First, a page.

I tried cooking dumplings for the first time a while back. Now I am trying for the second time.

Last time I made them, I used fresh pasta wonton wrappers. I set the edges of the wrappers and then folder them over. There was water getting all over the dumplings.

Then I put them in a pile when they were done.....they glued completely together. This time I want to prevent any chance of them sticking to each other.

Obviously the first step is not to pile the wet dumplings on top of each other. But I am also concerned they might stick when I boil them. They wrappers seems very thin a delicate and I don't want them to tear.

Should I use liberal amounts of flour on them at all stages? Or should I oil them instead before I boil them?

2 Answers 2


You can't let the dumplings touch after you make them, just keep them spaced apart until you cook them. I'm not a fan of boiling, I prefer steaming them or frying/steaming as described by @user245427 instead, however if you do boil them you can keep them from sticking using this method:

  • Use a big pan with plenty of water, that way the dumplings have plenty of space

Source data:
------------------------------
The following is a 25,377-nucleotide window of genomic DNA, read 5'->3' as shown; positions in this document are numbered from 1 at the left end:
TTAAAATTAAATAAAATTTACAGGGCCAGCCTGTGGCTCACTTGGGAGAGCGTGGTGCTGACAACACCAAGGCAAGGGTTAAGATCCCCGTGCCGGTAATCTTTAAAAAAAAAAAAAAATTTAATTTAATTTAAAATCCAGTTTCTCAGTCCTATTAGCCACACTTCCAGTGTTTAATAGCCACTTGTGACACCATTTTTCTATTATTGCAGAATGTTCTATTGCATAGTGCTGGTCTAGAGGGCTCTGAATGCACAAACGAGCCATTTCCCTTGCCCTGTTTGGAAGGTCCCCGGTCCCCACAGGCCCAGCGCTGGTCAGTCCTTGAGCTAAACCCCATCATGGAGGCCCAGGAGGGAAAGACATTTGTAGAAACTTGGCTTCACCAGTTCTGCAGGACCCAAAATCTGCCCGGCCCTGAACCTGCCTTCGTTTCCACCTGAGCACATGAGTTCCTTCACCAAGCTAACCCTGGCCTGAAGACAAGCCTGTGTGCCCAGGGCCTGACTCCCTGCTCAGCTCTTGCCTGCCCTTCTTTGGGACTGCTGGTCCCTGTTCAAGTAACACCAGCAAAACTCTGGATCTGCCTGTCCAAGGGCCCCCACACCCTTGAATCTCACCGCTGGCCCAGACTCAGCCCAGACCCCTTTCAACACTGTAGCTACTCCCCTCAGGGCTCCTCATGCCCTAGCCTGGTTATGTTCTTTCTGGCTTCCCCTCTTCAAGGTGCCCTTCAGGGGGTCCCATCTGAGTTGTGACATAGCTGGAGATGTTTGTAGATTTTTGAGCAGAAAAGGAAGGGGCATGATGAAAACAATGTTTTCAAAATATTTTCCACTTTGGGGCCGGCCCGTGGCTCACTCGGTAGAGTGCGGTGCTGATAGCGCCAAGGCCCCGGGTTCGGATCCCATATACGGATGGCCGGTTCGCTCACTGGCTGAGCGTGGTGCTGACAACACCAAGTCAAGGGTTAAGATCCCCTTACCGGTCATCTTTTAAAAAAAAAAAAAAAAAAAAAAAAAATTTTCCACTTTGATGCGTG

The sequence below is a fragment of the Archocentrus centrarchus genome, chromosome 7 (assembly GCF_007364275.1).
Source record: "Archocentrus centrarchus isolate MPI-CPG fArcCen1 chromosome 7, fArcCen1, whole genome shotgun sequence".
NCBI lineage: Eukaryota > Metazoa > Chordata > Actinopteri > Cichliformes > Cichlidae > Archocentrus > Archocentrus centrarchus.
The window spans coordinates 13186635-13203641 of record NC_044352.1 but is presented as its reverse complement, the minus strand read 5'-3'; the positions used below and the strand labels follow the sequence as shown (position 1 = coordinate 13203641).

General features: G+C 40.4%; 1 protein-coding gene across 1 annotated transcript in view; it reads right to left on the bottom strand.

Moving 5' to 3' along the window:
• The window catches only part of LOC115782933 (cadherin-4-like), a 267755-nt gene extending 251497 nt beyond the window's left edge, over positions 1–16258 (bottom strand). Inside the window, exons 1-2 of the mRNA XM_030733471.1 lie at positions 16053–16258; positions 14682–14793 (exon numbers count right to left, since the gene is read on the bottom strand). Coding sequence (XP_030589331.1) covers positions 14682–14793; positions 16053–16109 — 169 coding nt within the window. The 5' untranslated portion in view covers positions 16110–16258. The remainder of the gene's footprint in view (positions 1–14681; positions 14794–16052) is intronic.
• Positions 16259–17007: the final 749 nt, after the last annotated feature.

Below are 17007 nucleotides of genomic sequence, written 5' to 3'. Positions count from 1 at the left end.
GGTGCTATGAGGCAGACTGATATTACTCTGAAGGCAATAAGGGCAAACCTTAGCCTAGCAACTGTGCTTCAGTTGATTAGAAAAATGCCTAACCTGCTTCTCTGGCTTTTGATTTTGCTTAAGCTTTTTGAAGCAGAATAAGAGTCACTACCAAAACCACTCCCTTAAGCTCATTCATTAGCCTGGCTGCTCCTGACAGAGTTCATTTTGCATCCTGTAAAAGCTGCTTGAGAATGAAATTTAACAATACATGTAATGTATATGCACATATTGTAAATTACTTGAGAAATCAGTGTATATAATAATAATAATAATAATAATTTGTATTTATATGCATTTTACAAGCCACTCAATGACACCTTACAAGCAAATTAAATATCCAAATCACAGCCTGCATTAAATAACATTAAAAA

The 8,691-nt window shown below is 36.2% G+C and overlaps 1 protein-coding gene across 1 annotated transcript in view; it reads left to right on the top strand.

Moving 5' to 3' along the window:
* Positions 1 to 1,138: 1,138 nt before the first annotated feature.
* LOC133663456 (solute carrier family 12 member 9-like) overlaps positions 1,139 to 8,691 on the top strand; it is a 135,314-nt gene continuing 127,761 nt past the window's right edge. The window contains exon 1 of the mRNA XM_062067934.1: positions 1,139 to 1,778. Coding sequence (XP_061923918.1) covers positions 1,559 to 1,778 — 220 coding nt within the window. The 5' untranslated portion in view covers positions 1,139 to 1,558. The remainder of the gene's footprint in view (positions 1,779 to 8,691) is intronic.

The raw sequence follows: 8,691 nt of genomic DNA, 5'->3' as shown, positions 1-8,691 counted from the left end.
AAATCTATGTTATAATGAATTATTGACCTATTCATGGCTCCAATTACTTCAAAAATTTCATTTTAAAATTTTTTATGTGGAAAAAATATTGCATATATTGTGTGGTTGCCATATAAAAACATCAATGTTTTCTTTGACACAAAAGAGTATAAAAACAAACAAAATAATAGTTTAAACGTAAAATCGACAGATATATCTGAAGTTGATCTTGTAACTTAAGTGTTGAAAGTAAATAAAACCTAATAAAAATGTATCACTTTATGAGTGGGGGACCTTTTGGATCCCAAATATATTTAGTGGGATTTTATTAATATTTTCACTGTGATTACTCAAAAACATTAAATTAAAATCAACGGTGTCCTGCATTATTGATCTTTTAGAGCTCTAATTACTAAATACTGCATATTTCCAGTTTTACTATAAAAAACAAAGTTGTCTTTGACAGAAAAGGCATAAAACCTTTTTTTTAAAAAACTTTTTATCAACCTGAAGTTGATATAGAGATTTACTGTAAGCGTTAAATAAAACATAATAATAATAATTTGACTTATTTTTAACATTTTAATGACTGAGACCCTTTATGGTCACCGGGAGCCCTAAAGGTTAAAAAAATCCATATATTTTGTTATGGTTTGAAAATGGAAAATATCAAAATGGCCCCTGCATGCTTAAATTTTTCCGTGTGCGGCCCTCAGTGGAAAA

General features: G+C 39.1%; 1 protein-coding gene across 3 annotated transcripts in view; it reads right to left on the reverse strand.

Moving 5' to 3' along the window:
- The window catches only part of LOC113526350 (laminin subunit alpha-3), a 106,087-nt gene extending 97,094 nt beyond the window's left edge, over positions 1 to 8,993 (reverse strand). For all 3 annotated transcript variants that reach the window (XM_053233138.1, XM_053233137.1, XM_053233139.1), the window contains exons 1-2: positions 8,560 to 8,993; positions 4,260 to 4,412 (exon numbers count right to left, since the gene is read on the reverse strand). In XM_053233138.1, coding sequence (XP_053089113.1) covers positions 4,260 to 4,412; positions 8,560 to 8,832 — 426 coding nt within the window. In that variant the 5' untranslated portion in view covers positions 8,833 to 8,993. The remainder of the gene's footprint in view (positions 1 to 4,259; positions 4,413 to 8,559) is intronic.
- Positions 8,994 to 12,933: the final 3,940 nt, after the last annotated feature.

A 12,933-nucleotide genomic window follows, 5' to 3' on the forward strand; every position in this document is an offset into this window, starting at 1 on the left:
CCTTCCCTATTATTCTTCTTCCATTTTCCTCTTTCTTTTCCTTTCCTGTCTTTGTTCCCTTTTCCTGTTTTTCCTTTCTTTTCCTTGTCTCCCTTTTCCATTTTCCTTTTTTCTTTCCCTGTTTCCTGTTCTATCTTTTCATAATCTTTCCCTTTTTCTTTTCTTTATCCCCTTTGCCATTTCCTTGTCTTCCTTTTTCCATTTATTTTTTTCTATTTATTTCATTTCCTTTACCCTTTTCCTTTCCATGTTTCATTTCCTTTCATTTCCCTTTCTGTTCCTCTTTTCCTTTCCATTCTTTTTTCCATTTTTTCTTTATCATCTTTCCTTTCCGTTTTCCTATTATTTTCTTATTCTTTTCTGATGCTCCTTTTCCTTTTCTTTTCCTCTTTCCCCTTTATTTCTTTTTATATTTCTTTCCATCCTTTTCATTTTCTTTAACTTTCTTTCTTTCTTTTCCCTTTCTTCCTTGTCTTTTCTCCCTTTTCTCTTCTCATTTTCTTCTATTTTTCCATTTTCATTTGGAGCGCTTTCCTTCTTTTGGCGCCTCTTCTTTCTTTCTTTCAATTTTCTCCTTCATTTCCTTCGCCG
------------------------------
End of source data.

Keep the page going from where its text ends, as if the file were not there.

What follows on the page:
• Drop the dumplings in 2 at a time on opposite sides of the pot so they don't hit and stick together right away
  • Stir them around often, I use a wire strainer I got from an Asian supermarket, it's perfect for the job and you can lift them out very easily with the same tool. See the pic below

enter image description here

I wouldn't bother oiling them before boiling them because the oil will wash off in a couple of seconds and you're just wasting a good ingredient without getting any benefit. Also, don't flour them, you won't solve the sticking problem without using a lot, and the flour will just be a gooey mess later that doesn't taste very nice.


My wife and I make homemade dumplings with the store bought fresh dumpling or wonton wrappers quite often. We usually do the potsticker method to cook them.

-Hot pan with oil.

-Place the dumplings in the pan and let cook for a minute or two.

-Pour some(couple tablespoons) water in the pan, cover and let steam.

-Once the water is gone you're good the eat. You can also leave them in if you like a really crispy bottom, or flip for crisp all around.

The oil tends to leave a bit of a coating so they don't stick.

Or if we boil them, we usually toss with a little sesame or chili oil after we take them out.

Your Answer

By clicking “Post Your Answer”, you agree to our terms of service and acknowledge you have read our privacy policy.

Not the answer you're looking for? Browse other questions tagged or ask your own question.